A handful of Republicans urged restraint in the aftermath of the Parkland shooting, saying they want more information before addressing the issue of gun control.
"I want to know the whole story," said Rep. Steve King of Iowa, staunch gun advocate. "Then I want to know what we might have been able to do if we had applied the gun laws we have."
Oklahoma Sen. Jim Inhofe argued that "every time there's an incident," Democrats try to leverage the tragedy to push their political agenda. "They'll always take a tragedy and try to capitalize on it."
House Minority Leader Nancy Pelosi called on Thursday for Congress to take immediate action on three measures: establishing a special select committee on gun violence, permitting the Centers for Disease Control to study gun violence as a public health threat, and passing legislation to expand background checks.
"Children are dying in our schools," Pelosi told reporters. "We shouldn't be responding we should be preventing. We should be anticipating and have commonsense approaches to prevent gun violence."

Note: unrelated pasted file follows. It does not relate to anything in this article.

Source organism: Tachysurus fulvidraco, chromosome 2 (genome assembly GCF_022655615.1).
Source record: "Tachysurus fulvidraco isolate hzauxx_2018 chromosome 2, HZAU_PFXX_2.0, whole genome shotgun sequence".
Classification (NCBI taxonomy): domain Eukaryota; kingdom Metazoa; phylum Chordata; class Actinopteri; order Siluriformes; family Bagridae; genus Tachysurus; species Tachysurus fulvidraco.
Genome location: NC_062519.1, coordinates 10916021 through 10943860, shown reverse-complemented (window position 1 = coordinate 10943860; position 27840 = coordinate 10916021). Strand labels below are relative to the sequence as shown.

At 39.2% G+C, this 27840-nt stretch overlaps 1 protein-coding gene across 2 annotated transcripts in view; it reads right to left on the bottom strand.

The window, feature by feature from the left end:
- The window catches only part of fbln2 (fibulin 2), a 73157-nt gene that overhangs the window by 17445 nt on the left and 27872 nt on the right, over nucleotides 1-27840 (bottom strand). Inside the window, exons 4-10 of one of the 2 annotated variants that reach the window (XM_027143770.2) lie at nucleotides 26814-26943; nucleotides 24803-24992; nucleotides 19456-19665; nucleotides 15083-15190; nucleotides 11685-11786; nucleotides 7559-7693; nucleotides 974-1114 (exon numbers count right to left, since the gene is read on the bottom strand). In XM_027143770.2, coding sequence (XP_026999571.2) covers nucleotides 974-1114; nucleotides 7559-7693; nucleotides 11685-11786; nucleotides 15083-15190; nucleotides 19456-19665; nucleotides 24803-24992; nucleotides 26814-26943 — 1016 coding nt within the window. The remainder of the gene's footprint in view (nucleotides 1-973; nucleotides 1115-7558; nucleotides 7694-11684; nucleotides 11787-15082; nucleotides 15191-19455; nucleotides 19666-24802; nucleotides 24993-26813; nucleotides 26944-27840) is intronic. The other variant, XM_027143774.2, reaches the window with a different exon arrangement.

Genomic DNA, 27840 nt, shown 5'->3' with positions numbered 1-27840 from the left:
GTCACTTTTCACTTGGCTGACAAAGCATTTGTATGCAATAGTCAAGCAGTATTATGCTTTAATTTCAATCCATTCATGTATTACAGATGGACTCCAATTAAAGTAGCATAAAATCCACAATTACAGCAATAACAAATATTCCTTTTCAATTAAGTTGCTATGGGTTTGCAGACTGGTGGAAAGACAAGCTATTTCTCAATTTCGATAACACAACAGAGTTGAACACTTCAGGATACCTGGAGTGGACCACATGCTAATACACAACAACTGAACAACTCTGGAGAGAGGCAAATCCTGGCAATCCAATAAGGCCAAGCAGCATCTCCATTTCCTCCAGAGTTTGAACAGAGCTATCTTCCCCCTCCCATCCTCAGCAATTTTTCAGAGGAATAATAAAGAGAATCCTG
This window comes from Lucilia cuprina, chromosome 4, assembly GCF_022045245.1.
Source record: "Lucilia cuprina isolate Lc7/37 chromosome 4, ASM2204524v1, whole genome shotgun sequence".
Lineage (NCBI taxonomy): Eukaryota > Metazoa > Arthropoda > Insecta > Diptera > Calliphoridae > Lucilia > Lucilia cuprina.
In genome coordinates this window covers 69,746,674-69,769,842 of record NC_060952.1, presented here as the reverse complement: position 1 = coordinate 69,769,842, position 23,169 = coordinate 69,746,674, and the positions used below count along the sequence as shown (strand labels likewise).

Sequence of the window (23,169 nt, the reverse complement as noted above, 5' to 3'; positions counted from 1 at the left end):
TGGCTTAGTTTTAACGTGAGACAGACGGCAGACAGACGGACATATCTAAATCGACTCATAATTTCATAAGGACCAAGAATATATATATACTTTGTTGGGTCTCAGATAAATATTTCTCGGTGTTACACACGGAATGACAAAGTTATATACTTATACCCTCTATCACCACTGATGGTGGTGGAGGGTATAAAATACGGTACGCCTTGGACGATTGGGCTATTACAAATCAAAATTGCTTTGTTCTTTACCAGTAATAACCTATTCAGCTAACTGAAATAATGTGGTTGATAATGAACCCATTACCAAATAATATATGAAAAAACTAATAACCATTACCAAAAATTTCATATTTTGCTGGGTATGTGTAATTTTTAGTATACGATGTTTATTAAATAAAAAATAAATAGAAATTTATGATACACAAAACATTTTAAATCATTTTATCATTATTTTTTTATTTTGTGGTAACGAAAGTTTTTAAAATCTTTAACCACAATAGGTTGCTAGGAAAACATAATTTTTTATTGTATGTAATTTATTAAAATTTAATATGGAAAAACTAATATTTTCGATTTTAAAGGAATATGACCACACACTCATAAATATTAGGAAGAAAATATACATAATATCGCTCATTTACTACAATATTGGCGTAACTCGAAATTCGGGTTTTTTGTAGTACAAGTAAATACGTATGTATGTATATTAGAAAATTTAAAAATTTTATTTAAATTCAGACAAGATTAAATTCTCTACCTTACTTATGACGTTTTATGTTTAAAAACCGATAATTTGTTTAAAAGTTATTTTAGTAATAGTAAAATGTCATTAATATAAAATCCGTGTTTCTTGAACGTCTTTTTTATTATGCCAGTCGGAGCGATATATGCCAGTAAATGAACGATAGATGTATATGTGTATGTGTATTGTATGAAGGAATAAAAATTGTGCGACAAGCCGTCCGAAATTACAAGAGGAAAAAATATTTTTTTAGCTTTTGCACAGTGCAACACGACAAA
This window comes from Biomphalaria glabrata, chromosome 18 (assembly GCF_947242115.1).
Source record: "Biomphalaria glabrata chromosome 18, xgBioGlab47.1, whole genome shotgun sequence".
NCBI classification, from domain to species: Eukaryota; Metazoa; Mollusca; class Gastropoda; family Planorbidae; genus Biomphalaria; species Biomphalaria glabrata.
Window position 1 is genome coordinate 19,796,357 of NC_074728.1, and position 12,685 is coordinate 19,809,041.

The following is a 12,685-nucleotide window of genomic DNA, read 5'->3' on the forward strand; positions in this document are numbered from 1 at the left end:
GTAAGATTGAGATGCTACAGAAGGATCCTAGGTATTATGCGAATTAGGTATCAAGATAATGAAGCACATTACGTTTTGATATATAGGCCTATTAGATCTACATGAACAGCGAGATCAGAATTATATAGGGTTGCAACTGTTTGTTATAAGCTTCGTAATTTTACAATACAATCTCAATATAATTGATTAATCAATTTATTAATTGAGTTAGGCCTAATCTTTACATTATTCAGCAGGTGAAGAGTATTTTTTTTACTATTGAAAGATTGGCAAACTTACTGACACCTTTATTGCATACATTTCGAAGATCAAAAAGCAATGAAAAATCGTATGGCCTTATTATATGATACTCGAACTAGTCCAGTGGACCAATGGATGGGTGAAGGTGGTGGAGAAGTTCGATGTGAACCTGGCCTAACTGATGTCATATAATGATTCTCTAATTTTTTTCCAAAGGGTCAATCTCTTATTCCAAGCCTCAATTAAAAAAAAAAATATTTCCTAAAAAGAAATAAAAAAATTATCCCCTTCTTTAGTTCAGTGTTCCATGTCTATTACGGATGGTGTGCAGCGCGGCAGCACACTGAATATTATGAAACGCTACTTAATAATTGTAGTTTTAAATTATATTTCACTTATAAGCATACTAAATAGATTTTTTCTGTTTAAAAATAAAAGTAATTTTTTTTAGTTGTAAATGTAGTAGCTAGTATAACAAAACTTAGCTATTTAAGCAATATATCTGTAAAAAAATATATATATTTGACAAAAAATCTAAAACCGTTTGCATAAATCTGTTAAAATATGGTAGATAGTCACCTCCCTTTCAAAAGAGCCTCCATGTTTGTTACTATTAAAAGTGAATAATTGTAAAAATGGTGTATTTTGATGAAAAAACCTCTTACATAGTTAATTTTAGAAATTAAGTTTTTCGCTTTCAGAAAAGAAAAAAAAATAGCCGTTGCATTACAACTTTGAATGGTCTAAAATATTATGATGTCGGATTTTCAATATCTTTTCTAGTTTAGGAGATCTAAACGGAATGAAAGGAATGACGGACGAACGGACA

Shortly after Pelosi called for action, House Speaker Paul Ryan spoke to reporters and shifted the discussion to mental health and keeping guns out of the hands of the mentally ill.
"We want to make sure that if someone is in the mental health system, they don’t get a gun if they are not supposed to get a gun," Ryan said. He then called on Congress to look into any "gaps" in the enforcement of existing gun laws before adding new laws to the books.
A number of Democrats told Sinclair Broadcast Group they do not believe the current Republican-controlled Congress will take any steps toward addressing gun violence.